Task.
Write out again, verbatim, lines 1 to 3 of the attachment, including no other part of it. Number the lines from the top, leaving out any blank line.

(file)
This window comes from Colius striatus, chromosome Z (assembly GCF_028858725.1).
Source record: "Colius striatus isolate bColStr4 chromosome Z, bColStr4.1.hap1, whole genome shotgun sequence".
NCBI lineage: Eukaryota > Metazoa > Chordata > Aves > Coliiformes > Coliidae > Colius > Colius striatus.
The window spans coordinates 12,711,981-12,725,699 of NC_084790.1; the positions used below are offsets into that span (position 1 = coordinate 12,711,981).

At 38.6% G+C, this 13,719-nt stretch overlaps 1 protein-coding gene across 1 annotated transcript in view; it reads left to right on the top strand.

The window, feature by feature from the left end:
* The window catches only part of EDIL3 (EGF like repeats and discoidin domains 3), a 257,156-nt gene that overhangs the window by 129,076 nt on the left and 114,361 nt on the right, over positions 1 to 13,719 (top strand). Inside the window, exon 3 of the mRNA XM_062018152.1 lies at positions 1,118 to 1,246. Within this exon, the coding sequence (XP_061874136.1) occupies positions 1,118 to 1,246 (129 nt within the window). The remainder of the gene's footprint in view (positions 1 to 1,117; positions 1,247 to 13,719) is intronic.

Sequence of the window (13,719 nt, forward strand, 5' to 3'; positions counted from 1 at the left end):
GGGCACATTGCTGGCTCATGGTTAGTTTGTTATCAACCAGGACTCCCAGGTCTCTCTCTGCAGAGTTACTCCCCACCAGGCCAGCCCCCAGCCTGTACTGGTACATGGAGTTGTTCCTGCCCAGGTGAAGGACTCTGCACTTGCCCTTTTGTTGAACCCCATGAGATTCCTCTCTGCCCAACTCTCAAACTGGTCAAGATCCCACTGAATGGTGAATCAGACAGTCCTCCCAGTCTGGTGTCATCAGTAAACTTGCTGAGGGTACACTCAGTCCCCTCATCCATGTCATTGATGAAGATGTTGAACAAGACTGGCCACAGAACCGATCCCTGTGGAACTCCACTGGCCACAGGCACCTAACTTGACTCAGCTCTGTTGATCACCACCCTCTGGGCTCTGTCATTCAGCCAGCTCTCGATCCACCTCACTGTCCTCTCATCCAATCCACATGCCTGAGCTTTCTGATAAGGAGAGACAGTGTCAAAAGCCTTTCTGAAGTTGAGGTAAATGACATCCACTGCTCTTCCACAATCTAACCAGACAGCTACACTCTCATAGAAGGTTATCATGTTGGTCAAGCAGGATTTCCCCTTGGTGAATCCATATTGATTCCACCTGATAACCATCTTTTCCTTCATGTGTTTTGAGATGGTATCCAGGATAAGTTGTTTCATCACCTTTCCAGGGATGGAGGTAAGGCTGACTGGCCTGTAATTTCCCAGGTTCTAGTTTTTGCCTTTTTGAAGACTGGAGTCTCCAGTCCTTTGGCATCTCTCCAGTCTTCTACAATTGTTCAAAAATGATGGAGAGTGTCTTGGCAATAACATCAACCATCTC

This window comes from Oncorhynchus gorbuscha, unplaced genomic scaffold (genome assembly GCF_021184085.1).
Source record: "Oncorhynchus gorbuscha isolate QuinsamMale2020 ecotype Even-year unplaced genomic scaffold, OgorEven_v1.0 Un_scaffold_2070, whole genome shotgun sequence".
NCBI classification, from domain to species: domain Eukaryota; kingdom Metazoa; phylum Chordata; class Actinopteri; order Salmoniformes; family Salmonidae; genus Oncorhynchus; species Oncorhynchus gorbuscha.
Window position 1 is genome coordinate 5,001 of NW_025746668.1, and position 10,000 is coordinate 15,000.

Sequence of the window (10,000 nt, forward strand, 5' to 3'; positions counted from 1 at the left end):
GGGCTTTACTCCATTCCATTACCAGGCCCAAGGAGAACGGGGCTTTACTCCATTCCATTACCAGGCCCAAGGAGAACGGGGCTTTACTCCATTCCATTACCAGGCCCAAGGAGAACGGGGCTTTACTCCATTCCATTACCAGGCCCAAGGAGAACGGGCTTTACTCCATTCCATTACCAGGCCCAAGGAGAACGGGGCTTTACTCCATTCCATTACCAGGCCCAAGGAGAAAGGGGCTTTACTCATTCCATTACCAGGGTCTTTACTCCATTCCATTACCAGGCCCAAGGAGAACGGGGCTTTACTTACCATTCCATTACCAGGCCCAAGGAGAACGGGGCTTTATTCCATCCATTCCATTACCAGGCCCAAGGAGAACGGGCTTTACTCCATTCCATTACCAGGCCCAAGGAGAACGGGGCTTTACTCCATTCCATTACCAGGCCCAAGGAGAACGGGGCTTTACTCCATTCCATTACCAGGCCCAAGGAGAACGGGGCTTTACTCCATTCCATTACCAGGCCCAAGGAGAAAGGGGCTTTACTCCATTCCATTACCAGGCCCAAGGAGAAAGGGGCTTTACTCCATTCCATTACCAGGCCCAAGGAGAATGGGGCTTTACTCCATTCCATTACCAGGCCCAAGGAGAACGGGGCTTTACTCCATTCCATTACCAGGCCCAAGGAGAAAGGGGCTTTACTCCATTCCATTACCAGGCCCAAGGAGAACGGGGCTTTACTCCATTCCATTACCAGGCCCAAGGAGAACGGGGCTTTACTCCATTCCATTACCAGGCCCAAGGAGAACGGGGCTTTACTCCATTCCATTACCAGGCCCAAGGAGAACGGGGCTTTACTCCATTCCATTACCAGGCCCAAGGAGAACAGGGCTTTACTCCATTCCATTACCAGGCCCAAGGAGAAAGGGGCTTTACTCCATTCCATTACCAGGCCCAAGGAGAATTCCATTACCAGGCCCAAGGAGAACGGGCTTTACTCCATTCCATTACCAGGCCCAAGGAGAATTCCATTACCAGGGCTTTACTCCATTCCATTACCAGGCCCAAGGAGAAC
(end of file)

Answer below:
This window comes from Colius striatus, chromosome Z (assembly GCF_028858725.1).
Source record: "Colius striatus isolate bColStr4 chromosome Z, bColStr4.1.hap1, whole genome shotgun sequence".
NCBI lineage: Eukaryota > Metazoa > Chordata > Aves > Coliiformes > Coliidae > Colius > Colius striatus.